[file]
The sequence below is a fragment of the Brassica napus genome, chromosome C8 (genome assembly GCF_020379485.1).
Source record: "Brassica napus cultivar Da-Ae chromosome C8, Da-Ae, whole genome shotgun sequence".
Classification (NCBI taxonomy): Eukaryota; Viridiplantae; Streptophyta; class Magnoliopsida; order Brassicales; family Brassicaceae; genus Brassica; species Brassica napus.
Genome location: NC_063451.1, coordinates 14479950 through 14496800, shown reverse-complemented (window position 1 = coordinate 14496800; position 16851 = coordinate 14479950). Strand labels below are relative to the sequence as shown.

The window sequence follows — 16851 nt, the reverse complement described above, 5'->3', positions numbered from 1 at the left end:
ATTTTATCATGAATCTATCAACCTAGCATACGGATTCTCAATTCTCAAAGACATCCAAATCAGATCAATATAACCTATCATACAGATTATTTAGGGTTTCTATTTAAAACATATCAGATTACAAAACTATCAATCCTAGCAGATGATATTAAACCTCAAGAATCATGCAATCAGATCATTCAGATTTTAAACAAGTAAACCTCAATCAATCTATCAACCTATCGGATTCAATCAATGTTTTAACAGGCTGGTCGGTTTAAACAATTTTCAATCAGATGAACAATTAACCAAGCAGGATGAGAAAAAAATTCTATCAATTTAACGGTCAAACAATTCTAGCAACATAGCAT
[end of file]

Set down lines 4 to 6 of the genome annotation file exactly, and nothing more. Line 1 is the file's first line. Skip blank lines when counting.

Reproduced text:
Genome location: NC_063451.1, coordinates 14479950 through 14496800, shown reverse-complemented (window position 1 = coordinate 14496800; position 16851 = coordinate 14479950). Strand labels below are relative to the sequence as shown.

The window sequence follows — 16851 nt, the reverse complement described above, 5'->3', positions numbered from 1 at the left end:
ATTTTATCATGAATCTATCAACCTAGCATACGGATTCTCAATTCTCAAAGACATCCAAATCAGATCAATATAACCTATCATACAGATTATTTAGGGTTTCTATTTAAAACATATCAGATTACAAAACTATCAATCCTAGCAGATGATATTAAACCTCAAGAATCATGCAATCAGATCATTCAGATTTTAAACAAGTAAACCTCAATCAATCTATCAACCTATCGGATTCAATCAATGTTTTAACAGGCTGGTCGGTTTAAACAATTTTCAATCAGATGAACAATTAACCAAGCAGGATGAGAAAAAAATTCTATCAATTTAACGGTCAAACAATTCTAGCAACATAGCAT